Since the discovery of the commercial hydrocarbon deposit in 1956, activity of Nigeria's petroleum industry has dramatically increased. The industry now contributes an average of two million barrels of crude oil daily to the global oil market. However, while bringing this development, the industry has become a source of misery for the oil-producing host communities, whose survival is endangered by the scourge of pollution from associated gas flaring. Associated gas (AG) flaring is widely acknowledged as a significant contributor to greenhouse gas emissions, negatively impacting the environment and economy. Given its adverse effects, governments of oil-producing nations and industries have a responsibility to end flaring. Nevertheless, only a few such nations have significantly reduced flaring, while in most other jurisdictions like Nigeria, flaring continues to rise with increased oil production. In this regard, this study critically investigates the appropriateness and effectiveness of the design and enforcement of anti-gas flaring laws and the policy regimes currently operating in Nigeria. The study provided a general overview of the research context, and emphasised the role of effective law and policy regimes in reducing flaring in Nigeria. It critically analysed and addressed the following key issues, among others: the role of appropriately designed anti-gas flaring law and policy regimes; the effectiveness of regulatory enforcement; and the institutional characteristics of an effective flaring regulatory agency. It also addressed other relevant factors that affect flaring volumes, like penalties, incentives and the effects of contractual rights in addressing AG flaring issues. The study argues that Nigeria currently has appropriately designed law and policy regimes, but the enforcement is ineffective. The study finds several reasons that have led to the ineffectiveness and recommends measures that would help the country end gas flaring. The study suggests that oil-producing nations should design and establish clear and precise policies and legislation with independent regulatory agencies to avoid interference and conflict of interest. It also recommends adequate penalties and incentives to encourage effective enforcement of the AG flaring regulations.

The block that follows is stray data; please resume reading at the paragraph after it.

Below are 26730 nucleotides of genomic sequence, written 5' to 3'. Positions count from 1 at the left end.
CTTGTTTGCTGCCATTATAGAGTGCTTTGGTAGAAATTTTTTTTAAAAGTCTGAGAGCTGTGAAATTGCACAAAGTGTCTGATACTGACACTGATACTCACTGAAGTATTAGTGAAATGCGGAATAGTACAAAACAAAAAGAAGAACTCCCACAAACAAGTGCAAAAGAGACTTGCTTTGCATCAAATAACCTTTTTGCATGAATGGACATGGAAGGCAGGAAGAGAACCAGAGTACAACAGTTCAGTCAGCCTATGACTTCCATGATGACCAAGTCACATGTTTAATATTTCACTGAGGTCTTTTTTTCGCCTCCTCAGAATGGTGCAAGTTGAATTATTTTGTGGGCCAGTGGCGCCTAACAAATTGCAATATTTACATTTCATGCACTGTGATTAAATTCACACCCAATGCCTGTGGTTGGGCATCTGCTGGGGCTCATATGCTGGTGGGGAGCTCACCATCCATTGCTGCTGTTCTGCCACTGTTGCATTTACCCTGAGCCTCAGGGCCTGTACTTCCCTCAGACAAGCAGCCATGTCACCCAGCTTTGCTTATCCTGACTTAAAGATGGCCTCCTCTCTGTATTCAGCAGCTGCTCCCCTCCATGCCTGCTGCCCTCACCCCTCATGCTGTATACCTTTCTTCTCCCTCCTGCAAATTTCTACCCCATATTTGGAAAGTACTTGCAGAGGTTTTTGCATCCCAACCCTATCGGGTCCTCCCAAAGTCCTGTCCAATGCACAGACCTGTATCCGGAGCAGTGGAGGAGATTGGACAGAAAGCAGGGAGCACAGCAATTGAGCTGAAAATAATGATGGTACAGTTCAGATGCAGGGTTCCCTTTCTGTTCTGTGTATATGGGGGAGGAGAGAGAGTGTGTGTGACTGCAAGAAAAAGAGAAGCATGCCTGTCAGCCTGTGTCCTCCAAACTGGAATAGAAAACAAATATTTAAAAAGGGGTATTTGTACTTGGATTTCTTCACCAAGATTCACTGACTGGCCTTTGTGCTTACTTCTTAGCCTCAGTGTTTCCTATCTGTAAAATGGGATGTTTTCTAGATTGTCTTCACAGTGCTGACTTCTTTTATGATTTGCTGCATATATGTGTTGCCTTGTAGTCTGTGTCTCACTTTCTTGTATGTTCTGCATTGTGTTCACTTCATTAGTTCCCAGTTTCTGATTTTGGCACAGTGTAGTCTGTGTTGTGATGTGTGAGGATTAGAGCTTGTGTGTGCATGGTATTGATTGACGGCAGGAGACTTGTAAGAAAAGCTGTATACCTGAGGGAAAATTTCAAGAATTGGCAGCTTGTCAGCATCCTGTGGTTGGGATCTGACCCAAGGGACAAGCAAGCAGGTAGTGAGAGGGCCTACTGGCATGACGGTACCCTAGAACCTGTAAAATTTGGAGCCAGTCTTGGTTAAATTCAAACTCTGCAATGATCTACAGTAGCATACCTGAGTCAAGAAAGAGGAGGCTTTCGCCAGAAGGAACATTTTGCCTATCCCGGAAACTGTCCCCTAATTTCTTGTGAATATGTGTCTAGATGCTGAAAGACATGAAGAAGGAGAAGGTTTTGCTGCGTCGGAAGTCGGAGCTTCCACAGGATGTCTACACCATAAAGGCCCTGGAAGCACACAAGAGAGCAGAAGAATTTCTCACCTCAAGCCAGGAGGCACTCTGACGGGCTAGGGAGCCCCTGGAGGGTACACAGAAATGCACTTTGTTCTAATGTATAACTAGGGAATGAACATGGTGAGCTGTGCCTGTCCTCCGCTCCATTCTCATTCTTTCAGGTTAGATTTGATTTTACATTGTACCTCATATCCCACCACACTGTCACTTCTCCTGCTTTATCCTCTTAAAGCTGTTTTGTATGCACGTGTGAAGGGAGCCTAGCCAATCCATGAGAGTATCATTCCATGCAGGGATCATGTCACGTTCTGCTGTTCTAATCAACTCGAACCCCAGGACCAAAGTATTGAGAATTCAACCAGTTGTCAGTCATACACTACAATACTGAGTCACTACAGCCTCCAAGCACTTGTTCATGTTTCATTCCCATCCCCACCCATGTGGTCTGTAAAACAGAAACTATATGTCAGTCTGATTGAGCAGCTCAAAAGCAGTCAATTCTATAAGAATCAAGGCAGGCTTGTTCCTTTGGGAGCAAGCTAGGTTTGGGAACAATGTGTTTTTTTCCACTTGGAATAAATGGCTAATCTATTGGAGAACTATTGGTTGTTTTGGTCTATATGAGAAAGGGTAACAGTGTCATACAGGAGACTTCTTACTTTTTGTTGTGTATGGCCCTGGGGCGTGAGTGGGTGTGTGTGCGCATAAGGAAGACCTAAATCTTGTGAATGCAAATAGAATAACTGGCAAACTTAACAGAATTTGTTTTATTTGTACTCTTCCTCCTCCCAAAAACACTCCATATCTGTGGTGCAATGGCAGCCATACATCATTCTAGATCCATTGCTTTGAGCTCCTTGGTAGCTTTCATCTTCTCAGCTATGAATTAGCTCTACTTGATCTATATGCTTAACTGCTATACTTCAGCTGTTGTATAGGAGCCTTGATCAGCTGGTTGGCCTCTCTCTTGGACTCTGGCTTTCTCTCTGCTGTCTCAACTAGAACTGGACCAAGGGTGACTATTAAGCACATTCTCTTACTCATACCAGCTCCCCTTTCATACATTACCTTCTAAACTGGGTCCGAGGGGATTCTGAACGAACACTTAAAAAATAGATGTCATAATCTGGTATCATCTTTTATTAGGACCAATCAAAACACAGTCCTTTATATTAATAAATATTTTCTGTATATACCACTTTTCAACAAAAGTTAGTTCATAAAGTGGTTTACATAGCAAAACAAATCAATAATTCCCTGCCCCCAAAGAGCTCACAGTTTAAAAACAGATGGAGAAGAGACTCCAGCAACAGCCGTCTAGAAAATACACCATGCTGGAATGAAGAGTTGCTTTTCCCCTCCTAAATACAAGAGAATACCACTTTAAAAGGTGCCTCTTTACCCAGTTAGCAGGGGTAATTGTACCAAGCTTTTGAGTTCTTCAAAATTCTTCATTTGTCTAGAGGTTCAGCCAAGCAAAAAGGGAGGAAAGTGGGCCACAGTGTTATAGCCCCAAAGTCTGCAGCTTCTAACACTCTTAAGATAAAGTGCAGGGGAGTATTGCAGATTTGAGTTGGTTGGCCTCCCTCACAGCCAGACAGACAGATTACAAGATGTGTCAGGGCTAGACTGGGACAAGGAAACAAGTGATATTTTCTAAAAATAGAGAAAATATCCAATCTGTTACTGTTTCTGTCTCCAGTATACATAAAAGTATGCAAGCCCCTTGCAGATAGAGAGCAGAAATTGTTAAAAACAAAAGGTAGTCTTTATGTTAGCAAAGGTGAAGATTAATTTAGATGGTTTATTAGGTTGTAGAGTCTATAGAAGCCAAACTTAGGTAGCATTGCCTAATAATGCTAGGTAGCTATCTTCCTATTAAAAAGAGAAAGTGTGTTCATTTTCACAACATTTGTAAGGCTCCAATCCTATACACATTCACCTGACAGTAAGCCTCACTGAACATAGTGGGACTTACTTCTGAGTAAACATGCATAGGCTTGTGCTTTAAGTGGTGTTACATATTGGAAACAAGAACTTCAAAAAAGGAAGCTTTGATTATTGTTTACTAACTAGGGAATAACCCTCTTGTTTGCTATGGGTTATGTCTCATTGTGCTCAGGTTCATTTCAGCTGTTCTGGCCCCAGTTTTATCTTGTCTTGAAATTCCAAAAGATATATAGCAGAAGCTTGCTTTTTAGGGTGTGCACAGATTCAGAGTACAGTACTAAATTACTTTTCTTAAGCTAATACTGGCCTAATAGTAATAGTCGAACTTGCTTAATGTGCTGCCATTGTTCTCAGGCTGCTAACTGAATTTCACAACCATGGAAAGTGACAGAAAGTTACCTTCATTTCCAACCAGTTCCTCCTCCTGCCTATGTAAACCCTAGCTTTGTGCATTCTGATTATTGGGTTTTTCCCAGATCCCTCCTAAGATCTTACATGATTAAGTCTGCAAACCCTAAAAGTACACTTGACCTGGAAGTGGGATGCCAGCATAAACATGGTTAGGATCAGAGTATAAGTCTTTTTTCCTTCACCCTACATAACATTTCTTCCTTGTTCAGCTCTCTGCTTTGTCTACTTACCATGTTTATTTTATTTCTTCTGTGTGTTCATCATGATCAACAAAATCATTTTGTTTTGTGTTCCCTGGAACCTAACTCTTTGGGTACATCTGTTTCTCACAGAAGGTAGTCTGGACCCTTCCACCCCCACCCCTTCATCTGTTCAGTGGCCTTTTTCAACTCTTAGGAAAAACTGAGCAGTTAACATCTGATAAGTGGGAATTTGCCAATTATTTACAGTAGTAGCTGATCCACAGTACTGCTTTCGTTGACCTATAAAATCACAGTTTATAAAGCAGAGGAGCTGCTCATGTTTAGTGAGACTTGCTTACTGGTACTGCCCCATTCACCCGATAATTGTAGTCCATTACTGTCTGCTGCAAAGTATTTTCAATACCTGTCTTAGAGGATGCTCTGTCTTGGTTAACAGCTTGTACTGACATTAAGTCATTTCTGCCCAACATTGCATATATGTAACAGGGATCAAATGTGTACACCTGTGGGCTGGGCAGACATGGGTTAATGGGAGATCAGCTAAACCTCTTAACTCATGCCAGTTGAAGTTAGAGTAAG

MOHAMMED, J.I. 2022. An investigation into the effectiveness of the design and enforcement of Nigeria's anti-gas flaring law and policy regimes, and the considerations of measures that could improve environmental regulatory compliance. Robert Gordon University, PhD thesis. Hosted on OpenAIR [online]. Available from: https://doi.org/10.48526/rgu-wt-1893017